• Thank you Alan.What is your advice on keeping AF at bay,should I still walk several miles per day?

  • I have found moderate exercise helps. I do 2 and half mile power walks every day and I feel fine doing them. As for keeping it at bay, I just try and stay relaxed and do deep breathing if I ever get an ectopic beat or get that feeling that an episode may be wanting to start. I'm looking into supplements as well at the moment because I think being pro-active about looking for other solutions keeps you in a positive frame of mind, which a lot of people have said is very important. Just sitting back and awaiting the next episode is not the way to go.

  • Thank you Alan,I agree.Had an attack yesterday but just off for a 2/3 mile walk.

    God bless,

  • I regularly went for a brisk walk following the onset of an AF bout. I found that on occasion it would kick my heart back into normality. I know that they normally recommend that you relax during AF but what works for one does not always work for another. Ambulance drivers found that they could return me to NSR by slamming on their brakes. As Bob suggested, there is no definitive reason behind the onset of AF.

  • Thank you,I appreciate your advice. 

  • Francis...dont be concerned. I was super fit running marathons and like you tee total when diagnosed. Ironically part of me thinks that's why I got it. The funniest part of your post to me is the fact you list your healthy lifestyle and seemed shocked that it happened to you at 74...people get AF in their 20s and 30s...God bless. Andrew

  • Thank you Andrew,glad I made you laugh.Do you still run?

  • Hello, one suggestion is to try and find a possible definite cause, if any, in my case it took ages to realise a possible one was a relatively large dose of ibuprofen I had taken for a painful hip. That was 4 years ago and cardioversion sorted it out. I was not sure though, despite reading ibuprofen was a risk factor. However rather stupidly the other week I obviously took more ibuprofen than I should, and the irregular rhythm has come back. So I am back in the system again, but one consolation is the knowledge not to take NSAIDs ever again.  You may not have any specific causes, but it may be worth trying to work out if there are any possibilities and things to steer clear of. Best of luck. Tony Rands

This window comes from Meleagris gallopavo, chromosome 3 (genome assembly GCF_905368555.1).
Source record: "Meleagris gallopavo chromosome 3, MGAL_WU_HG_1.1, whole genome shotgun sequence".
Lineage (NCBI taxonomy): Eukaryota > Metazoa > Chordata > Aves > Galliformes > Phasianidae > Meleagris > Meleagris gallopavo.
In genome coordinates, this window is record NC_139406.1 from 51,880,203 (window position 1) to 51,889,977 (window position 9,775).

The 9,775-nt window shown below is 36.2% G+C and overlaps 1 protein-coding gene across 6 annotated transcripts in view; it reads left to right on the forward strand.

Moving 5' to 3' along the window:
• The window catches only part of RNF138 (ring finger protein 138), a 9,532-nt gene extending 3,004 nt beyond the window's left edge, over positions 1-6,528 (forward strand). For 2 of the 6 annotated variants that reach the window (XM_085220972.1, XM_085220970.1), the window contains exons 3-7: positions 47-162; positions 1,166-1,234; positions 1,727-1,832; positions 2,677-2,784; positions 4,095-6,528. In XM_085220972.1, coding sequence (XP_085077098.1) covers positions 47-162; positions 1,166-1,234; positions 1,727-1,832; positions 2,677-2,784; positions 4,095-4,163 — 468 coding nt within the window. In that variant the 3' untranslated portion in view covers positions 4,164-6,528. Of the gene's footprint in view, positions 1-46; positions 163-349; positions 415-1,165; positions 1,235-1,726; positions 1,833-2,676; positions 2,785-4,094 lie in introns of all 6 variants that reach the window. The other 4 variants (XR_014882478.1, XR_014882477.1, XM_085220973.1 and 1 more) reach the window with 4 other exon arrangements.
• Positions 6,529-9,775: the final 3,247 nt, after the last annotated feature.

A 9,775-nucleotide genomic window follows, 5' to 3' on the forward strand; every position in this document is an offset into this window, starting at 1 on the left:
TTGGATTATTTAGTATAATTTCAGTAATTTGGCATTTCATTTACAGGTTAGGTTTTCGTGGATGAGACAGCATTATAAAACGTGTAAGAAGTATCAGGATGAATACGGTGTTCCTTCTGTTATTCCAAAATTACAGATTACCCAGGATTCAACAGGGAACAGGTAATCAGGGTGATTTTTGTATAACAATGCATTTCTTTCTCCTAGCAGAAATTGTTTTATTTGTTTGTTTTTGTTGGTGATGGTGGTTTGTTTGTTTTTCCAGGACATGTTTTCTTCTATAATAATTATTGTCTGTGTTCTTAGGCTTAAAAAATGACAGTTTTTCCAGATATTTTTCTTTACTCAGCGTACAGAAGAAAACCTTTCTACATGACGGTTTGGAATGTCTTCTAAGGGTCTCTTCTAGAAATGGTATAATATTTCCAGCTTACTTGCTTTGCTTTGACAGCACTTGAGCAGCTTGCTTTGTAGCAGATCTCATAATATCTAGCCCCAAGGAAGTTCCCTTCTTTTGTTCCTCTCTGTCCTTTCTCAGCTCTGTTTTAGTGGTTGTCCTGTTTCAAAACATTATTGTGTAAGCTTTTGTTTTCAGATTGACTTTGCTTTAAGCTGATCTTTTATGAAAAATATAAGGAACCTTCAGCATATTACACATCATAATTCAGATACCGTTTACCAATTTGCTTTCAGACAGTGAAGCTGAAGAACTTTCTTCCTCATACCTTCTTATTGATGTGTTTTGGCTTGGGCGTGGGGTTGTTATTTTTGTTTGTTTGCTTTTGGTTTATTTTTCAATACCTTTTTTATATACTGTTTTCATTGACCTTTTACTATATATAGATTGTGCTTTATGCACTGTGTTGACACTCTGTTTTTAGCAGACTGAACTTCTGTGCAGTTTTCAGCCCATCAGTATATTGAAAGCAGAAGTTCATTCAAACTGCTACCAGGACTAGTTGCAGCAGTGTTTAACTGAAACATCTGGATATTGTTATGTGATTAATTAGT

• Thank you Tony.What is cardioversion by the way?

  • Cardioversion is one treatment for AF.  Figure that it might be better to pull up a hyperlink than depend on my description: stopafib.org/electrical.cfm

    The cardioversion worked for me.  So, I am happy with it.  The doctor combined my cardioversion with a perscription to take a beta blocker (which slows the heart rate) twice a day.  So far, so good 2 years plus later.  However, the write up says it may not last indefinitely.  We'll see.

  • Hello Francis, there is a good reply below. Your GP or specialist should explain everything as well, but some research of your own would mean you should be better able to ask the right questions and challenge them if necessary. Keep up the exercise I am 77yo and still doing 10k runs but till this is sorted am rather slower than before. Regards Tony.

  • By the way ,keep walking and enjoy

    Bob D is always so sensible,

  • I will Angela.

    Thank you